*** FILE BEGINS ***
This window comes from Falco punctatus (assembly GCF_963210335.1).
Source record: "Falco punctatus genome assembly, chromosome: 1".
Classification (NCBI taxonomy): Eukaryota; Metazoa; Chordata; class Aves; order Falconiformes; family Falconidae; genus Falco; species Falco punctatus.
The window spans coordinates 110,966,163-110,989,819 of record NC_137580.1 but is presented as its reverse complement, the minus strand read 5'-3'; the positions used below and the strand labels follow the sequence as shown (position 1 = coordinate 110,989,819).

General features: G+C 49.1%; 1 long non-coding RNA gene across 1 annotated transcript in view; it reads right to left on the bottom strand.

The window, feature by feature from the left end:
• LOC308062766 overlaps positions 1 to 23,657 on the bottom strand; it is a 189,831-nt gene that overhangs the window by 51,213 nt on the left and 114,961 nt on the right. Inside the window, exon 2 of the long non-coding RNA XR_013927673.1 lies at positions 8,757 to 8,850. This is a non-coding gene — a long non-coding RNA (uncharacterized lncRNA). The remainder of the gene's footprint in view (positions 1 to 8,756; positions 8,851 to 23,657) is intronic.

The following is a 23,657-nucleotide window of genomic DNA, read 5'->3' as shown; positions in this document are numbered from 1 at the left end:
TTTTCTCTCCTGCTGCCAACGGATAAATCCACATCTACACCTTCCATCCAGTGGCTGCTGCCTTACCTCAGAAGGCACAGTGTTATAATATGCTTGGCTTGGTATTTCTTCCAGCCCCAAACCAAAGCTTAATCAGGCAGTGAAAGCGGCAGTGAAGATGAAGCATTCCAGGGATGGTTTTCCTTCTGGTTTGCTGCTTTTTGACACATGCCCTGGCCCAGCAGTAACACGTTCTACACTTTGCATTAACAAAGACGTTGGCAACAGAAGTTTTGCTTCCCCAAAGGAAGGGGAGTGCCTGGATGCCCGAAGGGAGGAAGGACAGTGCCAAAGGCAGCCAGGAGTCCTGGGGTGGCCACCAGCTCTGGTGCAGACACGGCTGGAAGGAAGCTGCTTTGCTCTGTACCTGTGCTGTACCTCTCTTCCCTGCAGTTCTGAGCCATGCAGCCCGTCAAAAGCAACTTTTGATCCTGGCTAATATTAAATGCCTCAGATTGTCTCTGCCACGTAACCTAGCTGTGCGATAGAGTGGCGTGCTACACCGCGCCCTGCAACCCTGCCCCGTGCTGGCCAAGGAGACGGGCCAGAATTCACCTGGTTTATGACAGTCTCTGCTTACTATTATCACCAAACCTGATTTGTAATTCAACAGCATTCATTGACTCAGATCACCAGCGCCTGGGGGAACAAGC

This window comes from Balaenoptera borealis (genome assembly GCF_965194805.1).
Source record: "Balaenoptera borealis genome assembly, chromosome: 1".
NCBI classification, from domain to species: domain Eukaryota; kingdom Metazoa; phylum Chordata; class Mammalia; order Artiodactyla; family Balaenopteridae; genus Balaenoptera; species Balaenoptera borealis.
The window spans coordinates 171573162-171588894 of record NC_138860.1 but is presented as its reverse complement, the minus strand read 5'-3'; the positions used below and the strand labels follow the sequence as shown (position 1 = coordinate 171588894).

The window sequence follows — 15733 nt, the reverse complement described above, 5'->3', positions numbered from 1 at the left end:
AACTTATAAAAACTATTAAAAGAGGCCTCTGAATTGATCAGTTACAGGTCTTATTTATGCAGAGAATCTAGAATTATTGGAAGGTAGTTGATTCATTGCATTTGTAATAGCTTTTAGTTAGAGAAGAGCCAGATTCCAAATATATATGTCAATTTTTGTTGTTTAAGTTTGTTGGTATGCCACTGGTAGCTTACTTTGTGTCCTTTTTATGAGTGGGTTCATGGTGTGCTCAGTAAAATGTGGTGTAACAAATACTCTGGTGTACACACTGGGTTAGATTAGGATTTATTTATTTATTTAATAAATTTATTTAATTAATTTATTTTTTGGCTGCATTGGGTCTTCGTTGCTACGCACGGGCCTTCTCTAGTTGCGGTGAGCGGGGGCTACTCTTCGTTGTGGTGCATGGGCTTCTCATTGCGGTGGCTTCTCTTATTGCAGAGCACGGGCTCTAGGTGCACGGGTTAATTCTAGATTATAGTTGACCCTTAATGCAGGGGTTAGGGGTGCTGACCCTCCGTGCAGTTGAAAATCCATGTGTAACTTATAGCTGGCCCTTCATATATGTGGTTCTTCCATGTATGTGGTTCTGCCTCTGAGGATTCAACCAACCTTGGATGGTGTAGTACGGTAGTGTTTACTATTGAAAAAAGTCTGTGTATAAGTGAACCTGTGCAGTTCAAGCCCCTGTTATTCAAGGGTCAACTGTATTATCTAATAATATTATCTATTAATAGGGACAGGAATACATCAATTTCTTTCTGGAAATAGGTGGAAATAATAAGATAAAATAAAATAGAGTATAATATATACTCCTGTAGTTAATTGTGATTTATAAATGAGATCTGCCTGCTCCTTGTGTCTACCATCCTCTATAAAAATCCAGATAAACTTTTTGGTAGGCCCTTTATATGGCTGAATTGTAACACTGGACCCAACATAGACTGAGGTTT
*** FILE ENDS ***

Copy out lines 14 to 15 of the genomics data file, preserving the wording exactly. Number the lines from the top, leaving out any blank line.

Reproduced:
The window sequence follows — 15733 nt, the reverse complement described above, 5'->3', positions numbered from 1 at the left end:
AACTTATAAAAACTATTAAAAGAGGCCTCTGAATTGATCAGTTACAGGTCTTATTTATGCAGAGAATCTAGAATTATTGGAAGGTAGTTGATTCATTGCATTTGTAATAGCTTTTAGTTAGAGAAGAGCCAGATTCCAAATATATATGTCAATTTTTGTTGTTTAAGTTTGTTGGTATGCCACTGGTAGCTTACTTTGTGTCCTTTTTATGAGTGGGTTCATGGTGTGCTCAGTAAAATGTGGTGTAACAAATACTCTGGTGTACACACTGGGTTAGATTAGGATTTATTTATTTATTTAATAAATTTATTTAATTAATTTATTTTTTGGCTGCATTGGGTCTTCGTTGCTACGCACGGGCCTTCTCTAGTTGCGGTGAGCGGGGGCTACTCTTCGTTGTGGTGCATGGGCTTCTCATTGCGGTGGCTTCTCTTATTGCAGAGCACGGGCTCTAGGTGCACGGGTTAATTCTAGATTATAGTTGACCCTTAATGCAGGGGTTAGGGGTGCTGACCCTCCGTGCAGTTGAAAATCCATGTGTAACTTATAGCTGGCCCTTCATATATGTGGTTCTTCCATGTATGTGGTTCTGCCTCTGAGGATTCAACCAACCTTGGATGGTGTAGTACGGTAGTGTTTACTATTGAAAAAAGTCTGTGTATAAGTGAACCTGTGCAGTTCAAGCCCCTGTTATTCAAGGGTCAACTGTATTATCTAATAATATTATCTATTAATAGGGACAGGAATACATCAATTTCTTTCTGGAAATAGGTGGAAATAATAAGATAAAATAAAATAGAGTATAATATATACTCCTGTAGTTAATTGTGATTTATAAATGAGATCTGCCTGCTCCTTGTGTCTACCATCCTCTATAAAAATCCAGATAAACTTTTTGGTAGGCCCTTTATATGGCTGAATTGTAACACTGGACCCAACATAGACTGAGGTTT